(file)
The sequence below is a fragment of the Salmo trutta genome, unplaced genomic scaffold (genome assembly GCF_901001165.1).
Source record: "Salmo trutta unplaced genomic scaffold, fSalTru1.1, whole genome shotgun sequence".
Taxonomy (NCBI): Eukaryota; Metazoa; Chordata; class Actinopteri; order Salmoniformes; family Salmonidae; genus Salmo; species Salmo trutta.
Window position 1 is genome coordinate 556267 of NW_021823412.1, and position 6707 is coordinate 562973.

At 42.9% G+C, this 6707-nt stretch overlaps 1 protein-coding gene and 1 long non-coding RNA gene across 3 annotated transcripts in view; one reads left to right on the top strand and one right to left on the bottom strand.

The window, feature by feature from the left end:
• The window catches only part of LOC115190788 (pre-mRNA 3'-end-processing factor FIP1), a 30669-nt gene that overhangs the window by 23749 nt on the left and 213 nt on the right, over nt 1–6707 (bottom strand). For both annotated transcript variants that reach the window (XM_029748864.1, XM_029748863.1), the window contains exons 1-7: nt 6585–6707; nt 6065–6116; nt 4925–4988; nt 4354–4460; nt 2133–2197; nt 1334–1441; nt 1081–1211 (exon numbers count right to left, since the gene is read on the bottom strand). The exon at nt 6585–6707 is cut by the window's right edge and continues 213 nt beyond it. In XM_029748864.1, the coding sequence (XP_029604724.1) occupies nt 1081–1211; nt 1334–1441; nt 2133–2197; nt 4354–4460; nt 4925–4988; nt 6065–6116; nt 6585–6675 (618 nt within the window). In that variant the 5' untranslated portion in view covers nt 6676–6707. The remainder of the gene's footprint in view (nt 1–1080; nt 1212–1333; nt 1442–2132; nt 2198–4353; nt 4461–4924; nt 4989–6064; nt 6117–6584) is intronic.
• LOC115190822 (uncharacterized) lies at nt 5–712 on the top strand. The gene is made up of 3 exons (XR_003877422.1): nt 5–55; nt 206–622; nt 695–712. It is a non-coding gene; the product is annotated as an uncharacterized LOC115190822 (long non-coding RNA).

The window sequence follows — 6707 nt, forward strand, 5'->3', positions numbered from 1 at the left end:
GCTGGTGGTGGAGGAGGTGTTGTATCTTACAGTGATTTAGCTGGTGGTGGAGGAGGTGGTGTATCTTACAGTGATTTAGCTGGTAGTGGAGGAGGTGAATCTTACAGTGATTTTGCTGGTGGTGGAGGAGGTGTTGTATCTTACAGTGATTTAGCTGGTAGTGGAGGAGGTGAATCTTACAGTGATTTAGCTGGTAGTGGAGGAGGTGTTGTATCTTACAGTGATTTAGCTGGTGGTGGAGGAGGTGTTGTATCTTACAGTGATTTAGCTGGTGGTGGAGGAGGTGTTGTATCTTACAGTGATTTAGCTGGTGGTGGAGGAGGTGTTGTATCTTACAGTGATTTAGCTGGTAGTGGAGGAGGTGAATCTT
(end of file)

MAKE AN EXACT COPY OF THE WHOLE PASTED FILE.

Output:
The sequence below is a fragment of the Salmo trutta genome, unplaced genomic scaffold (genome assembly GCF_901001165.1).
Source record: "Salmo trutta unplaced genomic scaffold, fSalTru1.1, whole genome shotgun sequence".
Taxonomy (NCBI): Eukaryota; Metazoa; Chordata; class Actinopteri; order Salmoniformes; family Salmonidae; genus Salmo; species Salmo trutta.
Window position 1 is genome coordinate 556267 of NW_021823412.1, and position 6707 is coordinate 562973.

At 42.9% G+C, this 6707-nt stretch overlaps 1 protein-coding gene and 1 long non-coding RNA gene across 3 annotated transcripts in view; one reads left to right on the top strand and one right to left on the bottom strand.

The window, feature by feature from the left end:
• The window catches only part of LOC115190788 (pre-mRNA 3'-end-processing factor FIP1), a 30669-nt gene that overhangs the window by 23749 nt on the left and 213 nt on the right, over nt 1–6707 (bottom strand). For both annotated transcript variants that reach the window (XM_029748864.1, XM_029748863.1), the window contains exons 1-7: nt 6585–6707; nt 6065–6116; nt 4925–4988; nt 4354–4460; nt 2133–2197; nt 1334–1441; nt 1081–1211 (exon numbers count right to left, since the gene is read on the bottom strand). The exon at nt 6585–6707 is cut by the window's right edge and continues 213 nt beyond it. In XM_029748864.1, the coding sequence (XP_029604724.1) occupies nt 1081–1211; nt 1334–1441; nt 2133–2197; nt 4354–4460; nt 4925–4988; nt 6065–6116; nt 6585–6675 (618 nt within the window). In that variant the 5' untranslated portion in view covers nt 6676–6707. The remainder of the gene's footprint in view (nt 1–1080; nt 1212–1333; nt 1442–2132; nt 2198–4353; nt 4461–4924; nt 4989–6064; nt 6117–6584) is intronic.
• LOC115190822 (uncharacterized) lies at nt 5–712 on the top strand. The gene is made up of 3 exons (XR_003877422.1): nt 5–55; nt 206–622; nt 695–712. It is a non-coding gene; the product is annotated as an uncharacterized LOC115190822 (long non-coding RNA).

The window sequence follows — 6707 nt, forward strand, 5'->3', positions numbered from 1 at the left end:
GCTGGTGGTGGAGGAGGTGTTGTATCTTACAGTGATTTAGCTGGTGGTGGAGGAGGTGGTGTATCTTACAGTGATTTAGCTGGTAGTGGAGGAGGTGAATCTTACAGTGATTTTGCTGGTGGTGGAGGAGGTGTTGTATCTTACAGTGATTTAGCTGGTAGTGGAGGAGGTGAATCTTACAGTGATTTAGCTGGTAGTGGAGGAGGTGTTGTATCTTACAGTGATTTAGCTGGTGGTGGAGGAGGTGTTGTATCTTACAGTGATTTAGCTGGTGGTGGAGGAGGTGTTGTATCTTACAGTGATTTAGCTGGTGGTGGAGGAGGTGTTGTATCTTACAGTGATTTAGCTGGTAGTGGAGGAGGTGAATCTT